While not being the type of reader who likes to make challenging and exhaustive ‘TBR’ lists, I definitely do like to try and match the books I read to the seasons I’m in. And while I often stray from this by reading horrors in the summer, or The Great Gatsby in winter, I think there’s something that makes a book more immersive if it perfectly encapsulates the season surrounding you. So, as we edge our way into spring, after what feels like a dark and long winter, I will share with you what books put a spring in my step this time of year.
The first book I’d like to introduce is Mrs Dalloway by Virginia Woolf, which, like many of the books on this list, happens to be one of my favourites all time. This book takes place across one hot June day in post-first world war England; I first read it back in April last year as the first lockdown was coming in and I fell in love with it for many reasons.
The overarching message is that, with life changing, and death happening all around us, we should focus on the beauties of life
The first reason was that I listened to the audiobook version of it whilst on my daily walk, which felt like the best way to take it in as it perfectly fit the narrative I was listening to. While Mrs Dalloway walked through the streets on her way to collect flowers for her party in the scorching heat, I was likewise walking under the heat to get my only form of escape in my daily allowance of exercise. While Mrs Dalloway was witnessing a changing England that was coming to terms with what had taken place in the world war, I was also likewise trying to come to terms with a changing England that was battling with a catastrophic global pandemic.
Yet, while this book doesn’t sound like one that would put a spring in my step, especially with the darkest scenes that I’ll refrain from spoiling, the hope in it still persisted through. The overarching message is that, with life changing, and death happening all around us, we should focus on the beauties of life and make the most out of the colourful intricacies of the world all around us, that spring also tends to remind us all of.
You can almost feel the crispness of the air and hear the insects buzzing by as you follow Gabriel in his pursuit of love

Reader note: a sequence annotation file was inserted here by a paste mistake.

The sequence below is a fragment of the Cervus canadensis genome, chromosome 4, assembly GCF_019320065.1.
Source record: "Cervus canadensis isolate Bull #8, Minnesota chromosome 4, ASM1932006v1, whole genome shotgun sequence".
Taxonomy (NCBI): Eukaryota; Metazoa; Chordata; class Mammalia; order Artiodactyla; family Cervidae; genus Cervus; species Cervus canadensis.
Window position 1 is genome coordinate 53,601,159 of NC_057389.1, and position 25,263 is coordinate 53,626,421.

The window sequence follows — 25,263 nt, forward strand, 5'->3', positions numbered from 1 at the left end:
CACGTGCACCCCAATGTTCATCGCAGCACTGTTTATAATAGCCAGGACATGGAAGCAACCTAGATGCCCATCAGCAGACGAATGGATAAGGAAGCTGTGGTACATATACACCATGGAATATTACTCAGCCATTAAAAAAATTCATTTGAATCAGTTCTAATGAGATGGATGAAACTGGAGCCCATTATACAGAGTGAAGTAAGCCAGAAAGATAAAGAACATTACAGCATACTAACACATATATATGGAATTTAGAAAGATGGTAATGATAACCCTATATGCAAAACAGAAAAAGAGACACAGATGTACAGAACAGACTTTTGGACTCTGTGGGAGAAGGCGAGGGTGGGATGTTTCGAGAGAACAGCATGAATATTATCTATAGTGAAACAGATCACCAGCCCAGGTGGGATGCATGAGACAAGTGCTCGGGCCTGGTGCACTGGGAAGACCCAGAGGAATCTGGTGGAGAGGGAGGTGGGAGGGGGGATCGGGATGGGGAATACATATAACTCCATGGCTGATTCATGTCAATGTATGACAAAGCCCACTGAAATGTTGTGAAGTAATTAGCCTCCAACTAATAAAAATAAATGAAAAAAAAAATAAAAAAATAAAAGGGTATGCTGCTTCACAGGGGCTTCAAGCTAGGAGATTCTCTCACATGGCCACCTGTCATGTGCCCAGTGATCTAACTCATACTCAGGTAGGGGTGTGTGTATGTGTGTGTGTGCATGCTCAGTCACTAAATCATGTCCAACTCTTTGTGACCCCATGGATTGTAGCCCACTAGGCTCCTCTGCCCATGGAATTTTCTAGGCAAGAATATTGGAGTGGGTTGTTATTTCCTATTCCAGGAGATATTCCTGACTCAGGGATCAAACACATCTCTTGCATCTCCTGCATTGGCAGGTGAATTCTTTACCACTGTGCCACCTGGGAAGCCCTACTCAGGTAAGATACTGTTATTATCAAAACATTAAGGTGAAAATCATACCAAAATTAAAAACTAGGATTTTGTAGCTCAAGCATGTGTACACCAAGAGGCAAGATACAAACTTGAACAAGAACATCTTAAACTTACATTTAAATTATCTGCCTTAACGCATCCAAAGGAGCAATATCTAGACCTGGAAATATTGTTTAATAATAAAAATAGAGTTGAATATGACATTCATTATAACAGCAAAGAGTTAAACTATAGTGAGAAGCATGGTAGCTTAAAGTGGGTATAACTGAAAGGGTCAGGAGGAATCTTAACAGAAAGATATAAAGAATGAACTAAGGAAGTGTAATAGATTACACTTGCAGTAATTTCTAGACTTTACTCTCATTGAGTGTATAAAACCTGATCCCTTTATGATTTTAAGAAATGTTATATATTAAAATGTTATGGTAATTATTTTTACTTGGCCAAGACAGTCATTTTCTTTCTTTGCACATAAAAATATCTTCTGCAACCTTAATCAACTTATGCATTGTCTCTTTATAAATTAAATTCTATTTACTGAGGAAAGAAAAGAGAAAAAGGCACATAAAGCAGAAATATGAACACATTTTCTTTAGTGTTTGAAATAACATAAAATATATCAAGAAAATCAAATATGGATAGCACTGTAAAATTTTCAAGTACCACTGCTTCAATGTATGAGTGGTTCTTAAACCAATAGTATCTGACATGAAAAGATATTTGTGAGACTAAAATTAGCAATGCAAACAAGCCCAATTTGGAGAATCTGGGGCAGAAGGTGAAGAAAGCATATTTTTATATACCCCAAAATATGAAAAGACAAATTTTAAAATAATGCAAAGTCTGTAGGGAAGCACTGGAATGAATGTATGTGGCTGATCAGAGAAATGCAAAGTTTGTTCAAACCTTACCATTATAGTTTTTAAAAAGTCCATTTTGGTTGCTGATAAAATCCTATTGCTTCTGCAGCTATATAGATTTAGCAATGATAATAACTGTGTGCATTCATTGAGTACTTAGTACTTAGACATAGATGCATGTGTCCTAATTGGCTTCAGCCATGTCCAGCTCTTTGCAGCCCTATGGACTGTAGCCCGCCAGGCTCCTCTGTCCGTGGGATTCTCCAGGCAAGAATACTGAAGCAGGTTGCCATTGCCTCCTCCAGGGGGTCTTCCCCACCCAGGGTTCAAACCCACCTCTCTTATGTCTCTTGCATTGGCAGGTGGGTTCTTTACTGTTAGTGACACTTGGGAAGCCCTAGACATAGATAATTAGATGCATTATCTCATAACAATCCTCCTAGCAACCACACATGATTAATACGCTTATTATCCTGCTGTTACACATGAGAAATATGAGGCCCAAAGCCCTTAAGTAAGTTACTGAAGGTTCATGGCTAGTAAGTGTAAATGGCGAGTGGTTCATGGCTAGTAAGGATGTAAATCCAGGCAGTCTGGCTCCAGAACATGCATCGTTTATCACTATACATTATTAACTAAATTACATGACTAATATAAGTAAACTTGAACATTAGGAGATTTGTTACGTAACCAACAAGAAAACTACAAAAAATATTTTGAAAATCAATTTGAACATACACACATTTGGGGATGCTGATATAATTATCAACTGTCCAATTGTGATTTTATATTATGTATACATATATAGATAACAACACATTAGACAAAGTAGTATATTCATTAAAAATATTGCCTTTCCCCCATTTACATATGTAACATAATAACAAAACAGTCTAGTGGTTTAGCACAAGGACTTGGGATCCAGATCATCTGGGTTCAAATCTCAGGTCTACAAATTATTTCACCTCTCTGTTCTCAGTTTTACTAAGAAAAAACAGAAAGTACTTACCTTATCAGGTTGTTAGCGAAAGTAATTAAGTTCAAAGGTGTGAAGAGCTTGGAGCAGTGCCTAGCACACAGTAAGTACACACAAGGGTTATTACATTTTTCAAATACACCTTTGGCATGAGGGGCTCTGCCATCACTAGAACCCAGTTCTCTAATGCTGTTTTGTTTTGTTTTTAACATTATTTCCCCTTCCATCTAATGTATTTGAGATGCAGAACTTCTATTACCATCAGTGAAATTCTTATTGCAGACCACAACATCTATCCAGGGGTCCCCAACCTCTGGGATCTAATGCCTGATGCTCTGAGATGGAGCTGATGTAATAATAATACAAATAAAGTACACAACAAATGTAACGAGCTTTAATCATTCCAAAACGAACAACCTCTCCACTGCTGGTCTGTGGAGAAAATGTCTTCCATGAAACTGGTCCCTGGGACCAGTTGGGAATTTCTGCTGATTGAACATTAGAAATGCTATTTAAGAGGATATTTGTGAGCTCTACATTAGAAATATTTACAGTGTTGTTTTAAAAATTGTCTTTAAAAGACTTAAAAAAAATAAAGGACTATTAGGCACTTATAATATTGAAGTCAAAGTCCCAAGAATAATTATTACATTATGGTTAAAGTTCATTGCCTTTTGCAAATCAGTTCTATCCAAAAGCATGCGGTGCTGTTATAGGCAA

Another book I think is a good read for this time of year is Far from the Madding Crowd by Thomas Hardy, which was another book I read for the first time at the start of pandemic last year. This book follows a farmer called Gabriel as he becomes introduced to a farm-owner under the name of Bathsheba whom he begins to fall in love with. While being released in 1874, and written by a man, the book could be seen as perpetuating patriarchal ideas of women in the way she has to pick between three very different men, but there are also sections where the book has feminist ideas routed within it, like his other novel Tess of the D’Urbivilles did. We see a strong female character, who owns her own land and takes pride in her abundance of authority, which is something rarely seen in Victorian literature, especially with male authors.
But, one of the defining characteristics of this book is the way in which Hardy describes nature. The book starts with us following Gabriel on his own farm where Hardy beautifully describes the growth and life of the fields, and this for me makes it perfect to read in spring. You can almost feel the crispness of the air and hear the insects buzzing by as you follow Gabriel in his pursuit of love.
Lastly, in spring one thing I enjoy doing, which may sound like I’m wishing my life away, is look forward to summer. For this reason, I also enjoy reading books that immerse me in the heat and joy of summer in anticipation. One book which I think is perfect for this is Call Me By Your Name by Andre Aciman. This book follows two men as they slowly fall in love with each other over one summer in northern Italy.
While this book definitely left me crying towards the end, it also filled me with such happiness due to its immersivity. The way Aciman places you into Italy and makes you feel like you are actually there observing these people is unmatched. From the long bike rides to the hot nights under the moon watching the sea roll in, this book left me craving the summer and the longer, more excitable days that follow, which I believe, if read now, will only be enhanced by the hope of Covid restrictions being lifted.
I think these three books can successfully help you appreciate spring, or if that fails, look forward to summer where our lives will hopefully be back to some normality. To me, spring represents a fresh start, and a cause for optimism, as well as new life. That, I’m sure, can only be complimented by a book that truly understands the season.